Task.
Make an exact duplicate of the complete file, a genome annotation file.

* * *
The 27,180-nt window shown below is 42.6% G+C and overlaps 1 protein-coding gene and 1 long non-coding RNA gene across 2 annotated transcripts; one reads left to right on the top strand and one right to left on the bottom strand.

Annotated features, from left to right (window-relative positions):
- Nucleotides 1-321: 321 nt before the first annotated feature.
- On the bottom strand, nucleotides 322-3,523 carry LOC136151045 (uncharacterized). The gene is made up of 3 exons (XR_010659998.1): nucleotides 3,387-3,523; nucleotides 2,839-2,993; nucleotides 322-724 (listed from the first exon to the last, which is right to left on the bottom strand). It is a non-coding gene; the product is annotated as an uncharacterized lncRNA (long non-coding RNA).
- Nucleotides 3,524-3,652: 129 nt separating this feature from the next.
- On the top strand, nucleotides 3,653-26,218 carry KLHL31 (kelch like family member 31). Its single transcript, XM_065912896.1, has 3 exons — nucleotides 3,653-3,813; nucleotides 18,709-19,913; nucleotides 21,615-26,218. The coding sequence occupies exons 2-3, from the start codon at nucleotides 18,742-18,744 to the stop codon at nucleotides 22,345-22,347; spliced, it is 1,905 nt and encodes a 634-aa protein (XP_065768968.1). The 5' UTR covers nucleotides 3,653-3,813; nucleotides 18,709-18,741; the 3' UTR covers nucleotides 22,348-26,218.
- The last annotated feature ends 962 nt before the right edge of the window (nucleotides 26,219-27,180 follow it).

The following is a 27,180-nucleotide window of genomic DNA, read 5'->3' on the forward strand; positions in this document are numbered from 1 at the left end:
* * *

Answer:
The 27,180-nt window shown below is 42.6% G+C and overlaps 1 protein-coding gene and 1 long non-coding RNA gene across 2 annotated transcripts; one reads left to right on the top strand and one right to left on the bottom strand.

Annotated features, from left to right (window-relative positions):
- Nucleotides 1-321: 321 nt before the first annotated feature.
- On the bottom strand, nucleotides 322-3,523 carry LOC136151045 (uncharacterized). The gene is made up of 3 exons (XR_010659998.1): nucleotides 3,387-3,523; nucleotides 2,839-2,993; nucleotides 322-724 (listed from the first exon to the last, which is right to left on the bottom strand). It is a non-coding gene; the product is annotated as an uncharacterized lncRNA (long non-coding RNA).
- Nucleotides 3,524-3,652: 129 nt separating this feature from the next.
- On the top strand, nucleotides 3,653-26,218 carry KLHL31 (kelch like family member 31). Its single transcript, XM_065912896.1, has 3 exons — nucleotides 3,653-3,813; nucleotides 18,709-19,913; nucleotides 21,615-26,218. The coding sequence occupies exons 2-3, from the start codon at nucleotides 18,742-18,744 to the stop codon at nucleotides 22,345-22,347; spliced, it is 1,905 nt and encodes a 634-aa protein (XP_065768968.1). The 5' UTR covers nucleotides 3,653-3,813; nucleotides 18,709-18,741; the 3' UTR covers nucleotides 22,348-26,218.
- The last annotated feature ends 962 nt before the right edge of the window (nucleotides 26,219-27,180 follow it).

The following is a 27,180-nucleotide window of genomic DNA, read 5'->3' on the forward strand; positions in this document are numbered from 1 at the left end: